Past performance is no guarantee of future results. Trend signals are proprietary research of Fortunatus Investments, LLC, a Registered Investment Advisor with the Securities and Exchange Commission (SEC). Reference to registration does not imply any particular level of qualification or skill. Prior to June 2014, Fortunatus Investments was a wholly owned subsidiary of Executive Wealth Management, LLC and they continue to share common ownership and control. Data source for returns is FactSet Research Systems Inc. This chart is not intended to provide investment advice and should not be considered as a recommendation. One cannot invest directly in an index. Executive Wealth Management does not guarantee the accuracy of this data.
Quote of the Week
YouTube revenue soared 46% in the quarter, as advertisers flocked to the video-sharing platform amid the pandemic. The company said the platform now reaches more users between the ages of 25 and 49 than all cable networks combined.
An excerpt from a Wall Street Journal article detailing one of the highlights from Google parent company Alphabet Inc.’s 2020 fourth quarter earnings report, released earlier this month. The online video-sharing platform YouTube, which was purchased by Google in 2006, thrived during the pandemic-induced lockdowns last year.
With the snap of incredibly cold weather hitting the majority of the United States, it might be a good time to reflect on inflation. Specifically much is currently being made about the seizing up of the Texas power grid and spiking energy prices. But there is much more going on under the surface. We remember that the pandemic caused some massive distortions last year, and we went over those in detail at the time. What we are seeing now may be somewhat distorted, but is interesting nonetheless.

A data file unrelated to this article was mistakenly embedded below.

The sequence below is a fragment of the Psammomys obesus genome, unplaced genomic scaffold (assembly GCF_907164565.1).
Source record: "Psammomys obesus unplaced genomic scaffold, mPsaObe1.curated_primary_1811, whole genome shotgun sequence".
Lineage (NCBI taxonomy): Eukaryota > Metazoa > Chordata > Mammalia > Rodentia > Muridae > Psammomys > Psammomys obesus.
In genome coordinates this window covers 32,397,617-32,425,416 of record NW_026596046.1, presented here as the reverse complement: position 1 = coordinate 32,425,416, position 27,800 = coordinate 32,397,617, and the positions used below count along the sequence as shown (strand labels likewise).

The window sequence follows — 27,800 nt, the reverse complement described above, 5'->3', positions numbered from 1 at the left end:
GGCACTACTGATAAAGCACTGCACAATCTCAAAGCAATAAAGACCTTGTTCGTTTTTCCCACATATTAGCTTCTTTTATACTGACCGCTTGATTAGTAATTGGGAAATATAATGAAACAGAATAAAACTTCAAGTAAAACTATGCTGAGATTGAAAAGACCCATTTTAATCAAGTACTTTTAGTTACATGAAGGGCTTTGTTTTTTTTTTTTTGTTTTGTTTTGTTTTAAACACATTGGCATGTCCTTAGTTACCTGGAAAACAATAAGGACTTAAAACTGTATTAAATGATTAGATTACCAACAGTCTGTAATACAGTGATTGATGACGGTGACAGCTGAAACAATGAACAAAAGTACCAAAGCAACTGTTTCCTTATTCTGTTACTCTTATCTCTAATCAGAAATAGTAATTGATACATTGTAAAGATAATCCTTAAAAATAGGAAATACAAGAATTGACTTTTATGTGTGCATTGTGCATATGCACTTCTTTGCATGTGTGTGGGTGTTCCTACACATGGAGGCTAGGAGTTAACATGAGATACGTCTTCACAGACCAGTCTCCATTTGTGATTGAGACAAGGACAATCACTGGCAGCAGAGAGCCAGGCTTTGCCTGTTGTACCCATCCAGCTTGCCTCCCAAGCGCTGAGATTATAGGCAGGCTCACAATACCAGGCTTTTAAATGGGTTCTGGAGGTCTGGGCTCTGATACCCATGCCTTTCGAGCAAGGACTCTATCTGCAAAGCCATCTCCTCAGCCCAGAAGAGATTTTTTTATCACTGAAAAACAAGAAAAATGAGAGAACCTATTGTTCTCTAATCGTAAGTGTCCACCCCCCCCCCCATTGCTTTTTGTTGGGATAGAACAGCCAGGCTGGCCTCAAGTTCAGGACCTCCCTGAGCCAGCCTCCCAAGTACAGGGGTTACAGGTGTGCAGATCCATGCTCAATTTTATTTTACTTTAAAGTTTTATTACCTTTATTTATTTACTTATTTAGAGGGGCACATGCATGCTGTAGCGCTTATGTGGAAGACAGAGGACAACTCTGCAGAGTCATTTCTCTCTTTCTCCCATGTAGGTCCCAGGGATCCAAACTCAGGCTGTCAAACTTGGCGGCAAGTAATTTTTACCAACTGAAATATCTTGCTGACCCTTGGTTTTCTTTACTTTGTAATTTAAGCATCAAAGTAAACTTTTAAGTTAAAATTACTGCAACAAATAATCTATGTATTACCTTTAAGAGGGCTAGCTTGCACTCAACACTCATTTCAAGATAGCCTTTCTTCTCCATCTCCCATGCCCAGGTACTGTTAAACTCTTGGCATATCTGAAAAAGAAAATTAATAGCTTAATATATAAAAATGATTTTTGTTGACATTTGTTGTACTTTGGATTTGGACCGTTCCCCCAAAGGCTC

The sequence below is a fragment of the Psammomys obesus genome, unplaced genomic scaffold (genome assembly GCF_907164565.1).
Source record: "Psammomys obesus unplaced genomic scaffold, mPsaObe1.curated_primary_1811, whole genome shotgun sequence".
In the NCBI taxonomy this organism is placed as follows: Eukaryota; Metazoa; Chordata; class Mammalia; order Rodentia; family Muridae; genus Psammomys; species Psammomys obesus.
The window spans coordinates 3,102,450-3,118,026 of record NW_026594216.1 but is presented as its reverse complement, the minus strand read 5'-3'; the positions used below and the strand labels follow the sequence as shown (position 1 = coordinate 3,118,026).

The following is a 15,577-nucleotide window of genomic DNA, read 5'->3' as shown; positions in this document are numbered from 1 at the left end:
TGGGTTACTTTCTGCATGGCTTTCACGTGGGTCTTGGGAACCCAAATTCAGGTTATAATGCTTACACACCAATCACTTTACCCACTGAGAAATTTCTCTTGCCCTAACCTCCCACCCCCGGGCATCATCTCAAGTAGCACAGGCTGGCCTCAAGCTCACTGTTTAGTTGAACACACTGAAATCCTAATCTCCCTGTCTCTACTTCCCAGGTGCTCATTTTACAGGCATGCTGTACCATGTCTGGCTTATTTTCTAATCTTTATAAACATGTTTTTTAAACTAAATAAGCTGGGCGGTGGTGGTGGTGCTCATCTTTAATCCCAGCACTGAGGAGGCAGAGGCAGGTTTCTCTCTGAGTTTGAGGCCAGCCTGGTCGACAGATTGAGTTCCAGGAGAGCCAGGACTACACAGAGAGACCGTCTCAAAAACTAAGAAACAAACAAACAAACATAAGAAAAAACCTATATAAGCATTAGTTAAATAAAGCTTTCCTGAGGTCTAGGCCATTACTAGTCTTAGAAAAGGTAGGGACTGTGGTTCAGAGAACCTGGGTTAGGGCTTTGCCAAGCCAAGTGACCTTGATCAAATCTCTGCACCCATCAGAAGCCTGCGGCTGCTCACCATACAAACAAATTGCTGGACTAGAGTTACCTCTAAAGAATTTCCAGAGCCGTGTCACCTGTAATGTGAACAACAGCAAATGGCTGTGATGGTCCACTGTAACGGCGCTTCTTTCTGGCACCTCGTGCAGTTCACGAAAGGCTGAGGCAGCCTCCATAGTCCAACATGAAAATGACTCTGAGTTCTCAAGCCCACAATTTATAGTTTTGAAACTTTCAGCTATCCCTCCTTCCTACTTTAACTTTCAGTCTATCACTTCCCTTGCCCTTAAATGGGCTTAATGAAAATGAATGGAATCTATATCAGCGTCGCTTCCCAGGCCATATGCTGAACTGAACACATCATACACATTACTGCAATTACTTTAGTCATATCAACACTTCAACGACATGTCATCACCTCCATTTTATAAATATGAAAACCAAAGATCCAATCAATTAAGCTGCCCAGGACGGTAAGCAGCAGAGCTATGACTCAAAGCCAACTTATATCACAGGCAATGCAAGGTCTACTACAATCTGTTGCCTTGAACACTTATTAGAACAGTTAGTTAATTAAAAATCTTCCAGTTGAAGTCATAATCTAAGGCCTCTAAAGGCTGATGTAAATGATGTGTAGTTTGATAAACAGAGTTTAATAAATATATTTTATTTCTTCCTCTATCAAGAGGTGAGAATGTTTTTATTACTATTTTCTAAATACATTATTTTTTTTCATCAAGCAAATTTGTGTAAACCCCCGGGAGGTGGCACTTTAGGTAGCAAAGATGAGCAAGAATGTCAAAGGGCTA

Inflation can be caused by basic inputs into the economic cycle increasing in price. This can be seen in the futures markets. The makeup of the Bloomberg Commodity index is heavily tilted toward energy. We can see in the chart above that the West Texas Intermediate (WTI) futures are basically back where they were at the end of 2019. This has been accomplished in two ways. First, there is some pickup in demand; but more importantly, there are still production restraints in place from OPEC. The price of oil is still quite easily manipulated by OPEC, when they decide to turn the taps back on the price will likely cease to rise at such a pace.
More interesting is what is happening to other inputs into the economic cycle. The cost of lumber is up 140% since the end of 2019 (see the chart directly below). You can feel this every time you walk into the local lumber yard for a home project and are hit with sticker shock. The cost of remodeling has shot through the roof. The price of copper, one of the most important industrial metals, has likewise risen 31% over the same period. While the rise has not been as dramatic as lumber it is still very significant.
We are also seeing prices rise in other types of inputs. Cotton, so useful in clothing, has risen 28% since the start of 2020 ( see the chart directly below). Corn is up 38% over the same period.